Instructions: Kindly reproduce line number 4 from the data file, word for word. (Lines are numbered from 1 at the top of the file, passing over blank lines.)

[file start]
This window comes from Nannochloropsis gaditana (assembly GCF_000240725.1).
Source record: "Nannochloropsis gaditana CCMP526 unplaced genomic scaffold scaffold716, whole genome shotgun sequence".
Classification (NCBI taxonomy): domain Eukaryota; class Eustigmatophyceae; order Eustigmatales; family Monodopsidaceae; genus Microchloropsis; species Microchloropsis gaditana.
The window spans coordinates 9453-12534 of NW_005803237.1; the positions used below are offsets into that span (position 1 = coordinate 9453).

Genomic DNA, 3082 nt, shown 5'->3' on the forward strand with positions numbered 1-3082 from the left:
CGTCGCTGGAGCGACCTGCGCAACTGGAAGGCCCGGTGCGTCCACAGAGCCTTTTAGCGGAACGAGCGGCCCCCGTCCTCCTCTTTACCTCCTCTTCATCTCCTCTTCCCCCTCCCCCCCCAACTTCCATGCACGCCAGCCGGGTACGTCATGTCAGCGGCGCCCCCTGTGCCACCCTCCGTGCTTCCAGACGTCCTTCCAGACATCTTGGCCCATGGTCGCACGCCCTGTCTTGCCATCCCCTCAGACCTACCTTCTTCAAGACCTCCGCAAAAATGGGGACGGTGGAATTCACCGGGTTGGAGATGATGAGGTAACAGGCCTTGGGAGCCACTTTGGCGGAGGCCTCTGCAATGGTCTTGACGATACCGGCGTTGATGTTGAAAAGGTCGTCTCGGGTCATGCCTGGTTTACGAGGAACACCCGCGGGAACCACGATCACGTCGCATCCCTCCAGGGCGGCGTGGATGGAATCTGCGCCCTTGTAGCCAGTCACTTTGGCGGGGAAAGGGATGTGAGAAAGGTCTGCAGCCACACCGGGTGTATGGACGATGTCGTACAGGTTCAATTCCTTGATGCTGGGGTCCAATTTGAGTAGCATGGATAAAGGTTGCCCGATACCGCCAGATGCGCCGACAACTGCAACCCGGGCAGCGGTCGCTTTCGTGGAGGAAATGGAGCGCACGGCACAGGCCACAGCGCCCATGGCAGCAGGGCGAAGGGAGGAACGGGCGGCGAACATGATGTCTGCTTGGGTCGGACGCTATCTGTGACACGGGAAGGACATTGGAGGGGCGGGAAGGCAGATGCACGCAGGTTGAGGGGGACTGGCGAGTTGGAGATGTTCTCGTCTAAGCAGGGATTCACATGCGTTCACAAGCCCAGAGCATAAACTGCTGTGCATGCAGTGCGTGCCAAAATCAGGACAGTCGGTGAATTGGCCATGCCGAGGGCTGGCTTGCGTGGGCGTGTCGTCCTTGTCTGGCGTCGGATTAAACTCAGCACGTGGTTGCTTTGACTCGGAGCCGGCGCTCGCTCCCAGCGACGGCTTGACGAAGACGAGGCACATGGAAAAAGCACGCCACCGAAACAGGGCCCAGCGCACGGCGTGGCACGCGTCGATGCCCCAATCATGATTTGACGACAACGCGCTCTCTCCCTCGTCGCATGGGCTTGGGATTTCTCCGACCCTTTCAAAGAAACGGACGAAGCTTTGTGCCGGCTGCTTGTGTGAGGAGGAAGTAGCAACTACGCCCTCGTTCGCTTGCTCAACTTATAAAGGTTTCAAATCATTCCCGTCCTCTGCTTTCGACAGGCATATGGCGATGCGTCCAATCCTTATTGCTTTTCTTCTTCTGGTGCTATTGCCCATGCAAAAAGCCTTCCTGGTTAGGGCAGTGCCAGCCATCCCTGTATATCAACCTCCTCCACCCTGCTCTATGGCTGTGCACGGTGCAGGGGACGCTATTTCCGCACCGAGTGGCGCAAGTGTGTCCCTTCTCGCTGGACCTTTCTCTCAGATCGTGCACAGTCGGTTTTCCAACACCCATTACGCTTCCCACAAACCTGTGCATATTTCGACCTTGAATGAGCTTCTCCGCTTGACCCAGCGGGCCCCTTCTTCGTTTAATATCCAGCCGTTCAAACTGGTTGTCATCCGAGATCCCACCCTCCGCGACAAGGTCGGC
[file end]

The window spans coordinates 9453-12534 of NW_005803237.1; the positions used below are offsets into that span (position 1 = coordinate 9453).